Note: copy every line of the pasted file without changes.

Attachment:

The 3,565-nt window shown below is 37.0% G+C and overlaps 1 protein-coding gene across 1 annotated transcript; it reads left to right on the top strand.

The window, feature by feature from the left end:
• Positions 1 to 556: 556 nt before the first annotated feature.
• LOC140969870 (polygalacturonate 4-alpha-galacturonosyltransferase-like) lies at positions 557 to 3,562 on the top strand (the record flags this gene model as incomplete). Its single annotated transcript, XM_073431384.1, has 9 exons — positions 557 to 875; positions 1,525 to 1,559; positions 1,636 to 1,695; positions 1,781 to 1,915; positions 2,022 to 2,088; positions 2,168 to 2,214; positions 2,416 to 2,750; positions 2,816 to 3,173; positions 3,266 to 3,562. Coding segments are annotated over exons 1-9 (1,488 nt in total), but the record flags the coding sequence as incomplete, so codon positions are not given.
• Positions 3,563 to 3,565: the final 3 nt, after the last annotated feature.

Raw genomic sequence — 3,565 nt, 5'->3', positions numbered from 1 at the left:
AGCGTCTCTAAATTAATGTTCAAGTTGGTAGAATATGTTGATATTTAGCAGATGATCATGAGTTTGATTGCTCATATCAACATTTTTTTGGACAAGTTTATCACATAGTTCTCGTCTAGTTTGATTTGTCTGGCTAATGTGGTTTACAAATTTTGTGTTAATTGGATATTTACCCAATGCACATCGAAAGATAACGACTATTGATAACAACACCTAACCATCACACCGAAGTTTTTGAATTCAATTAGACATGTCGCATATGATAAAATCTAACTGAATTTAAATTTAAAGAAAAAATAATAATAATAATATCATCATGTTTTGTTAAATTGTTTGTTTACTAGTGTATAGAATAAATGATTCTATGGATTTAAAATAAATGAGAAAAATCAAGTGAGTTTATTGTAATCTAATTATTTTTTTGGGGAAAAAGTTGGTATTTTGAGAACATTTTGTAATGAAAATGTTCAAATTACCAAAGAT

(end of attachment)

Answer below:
The 3,565-nt window shown below is 37.0% G+C and overlaps 1 protein-coding gene across 1 annotated transcript; it reads left to right on the top strand.

The window, feature by feature from the left end:
• Positions 1 to 556: 556 nt before the first annotated feature.
• LOC140969870 (polygalacturonate 4-alpha-galacturonosyltransferase-like) lies at positions 557 to 3,562 on the top strand (the record flags this gene model as incomplete). Its single annotated transcript, XM_073431384.1, has 9 exons — positions 557 to 875; positions 1,525 to 1,559; positions 1,636 to 1,695; positions 1,781 to 1,915; positions 2,022 to 2,088; positions 2,168 to 2,214; positions 2,416 to 2,750; positions 2,816 to 3,173; positions 3,266 to 3,562. Coding segments are annotated over exons 1-9 (1,488 nt in total), but the record flags the coding sequence as incomplete, so codon positions are not given.
• Positions 3,563 to 3,565: the final 3 nt, after the last annotated feature.

Raw genomic sequence — 3,565 nt, 5'->3', positions numbered from 1 at the left:
AGCGTCTCTAAATTAATGTTCAAGTTGGTAGAATATGTTGATATTTAGCAGATGATCATGAGTTTGATTGCTCATATCAACATTTTTTTGGACAAGTTTATCACATAGTTCTCGTCTAGTTTGATTTGTCTGGCTAATGTGGTTTACAAATTTTGTGTTAATTGGATATTTACCCAATGCACATCGAAAGATAACGACTATTGATAACAACACCTAACCATCACACCGAAGTTTTTGAATTCAATTAGACATGTCGCATATGATAAAATCTAACTGAATTTAAATTTAAAGAAAAAATAATAATAATAATATCATCATGTTTTGTTAAATTGTTTGTTTACTAGTGTATAGAATAAATGATTCTATGGATTTAAAATAAATGAGAAAAATCAAGTGAGTTTATTGTAATCTAATTATTTTTTTGGGGAAAAAGTTGGTATTTTGAGAACATTTTGTAATGAAAATGTTCAAATTACCAAAGAT